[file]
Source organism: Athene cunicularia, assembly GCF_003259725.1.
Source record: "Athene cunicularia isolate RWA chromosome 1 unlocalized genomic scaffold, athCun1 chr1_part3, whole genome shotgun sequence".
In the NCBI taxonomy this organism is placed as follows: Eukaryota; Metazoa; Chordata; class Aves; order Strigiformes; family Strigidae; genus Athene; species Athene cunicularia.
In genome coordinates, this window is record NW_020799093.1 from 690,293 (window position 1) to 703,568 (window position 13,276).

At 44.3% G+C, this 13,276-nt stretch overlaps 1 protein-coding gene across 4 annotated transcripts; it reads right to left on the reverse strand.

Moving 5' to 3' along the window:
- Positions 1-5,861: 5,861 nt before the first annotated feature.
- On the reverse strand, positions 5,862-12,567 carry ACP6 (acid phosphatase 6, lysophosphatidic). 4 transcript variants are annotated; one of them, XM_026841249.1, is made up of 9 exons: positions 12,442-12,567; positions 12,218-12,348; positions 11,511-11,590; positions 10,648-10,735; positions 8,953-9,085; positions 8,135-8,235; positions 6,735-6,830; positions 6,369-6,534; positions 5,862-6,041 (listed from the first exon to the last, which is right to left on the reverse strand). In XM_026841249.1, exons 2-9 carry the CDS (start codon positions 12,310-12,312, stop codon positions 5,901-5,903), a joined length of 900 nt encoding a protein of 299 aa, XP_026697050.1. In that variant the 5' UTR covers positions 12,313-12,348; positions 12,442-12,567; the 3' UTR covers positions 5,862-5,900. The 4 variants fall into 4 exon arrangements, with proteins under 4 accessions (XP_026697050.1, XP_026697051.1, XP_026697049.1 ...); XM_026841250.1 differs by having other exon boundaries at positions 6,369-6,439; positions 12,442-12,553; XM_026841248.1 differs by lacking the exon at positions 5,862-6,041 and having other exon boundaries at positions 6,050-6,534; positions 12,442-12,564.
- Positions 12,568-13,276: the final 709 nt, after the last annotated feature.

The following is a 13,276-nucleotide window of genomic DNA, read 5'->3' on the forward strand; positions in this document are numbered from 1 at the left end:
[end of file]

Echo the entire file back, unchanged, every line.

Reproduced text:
Source organism: Athene cunicularia, assembly GCF_003259725.1.
Source record: "Athene cunicularia isolate RWA chromosome 1 unlocalized genomic scaffold, athCun1 chr1_part3, whole genome shotgun sequence".
In the NCBI taxonomy this organism is placed as follows: Eukaryota; Metazoa; Chordata; class Aves; order Strigiformes; family Strigidae; genus Athene; species Athene cunicularia.
In genome coordinates, this window is record NW_020799093.1 from 690,293 (window position 1) to 703,568 (window position 13,276).

At 44.3% G+C, this 13,276-nt stretch overlaps 1 protein-coding gene across 4 annotated transcripts; it reads right to left on the reverse strand.

Moving 5' to 3' along the window:
- Positions 1-5,861: 5,861 nt before the first annotated feature.
- On the reverse strand, positions 5,862-12,567 carry ACP6 (acid phosphatase 6, lysophosphatidic). 4 transcript variants are annotated; one of them, XM_026841249.1, is made up of 9 exons: positions 12,442-12,567; positions 12,218-12,348; positions 11,511-11,590; positions 10,648-10,735; positions 8,953-9,085; positions 8,135-8,235; positions 6,735-6,830; positions 6,369-6,534; positions 5,862-6,041 (listed from the first exon to the last, which is right to left on the reverse strand). In XM_026841249.1, exons 2-9 carry the CDS (start codon positions 12,310-12,312, stop codon positions 5,901-5,903), a joined length of 900 nt encoding a protein of 299 aa, XP_026697050.1. In that variant the 5' UTR covers positions 12,313-12,348; positions 12,442-12,567; the 3' UTR covers positions 5,862-5,900. The 4 variants fall into 4 exon arrangements, with proteins under 4 accessions (XP_026697050.1, XP_026697051.1, XP_026697049.1 ...); XM_026841250.1 differs by having other exon boundaries at positions 6,369-6,439; positions 12,442-12,553; XM_026841248.1 differs by lacking the exon at positions 5,862-6,041 and having other exon boundaries at positions 6,050-6,534; positions 12,442-12,564.
- Positions 12,568-13,276: the final 709 nt, after the last annotated feature.

The following is a 13,276-nucleotide window of genomic DNA, read 5'->3' on the forward strand; positions in this document are numbered from 1 at the left end: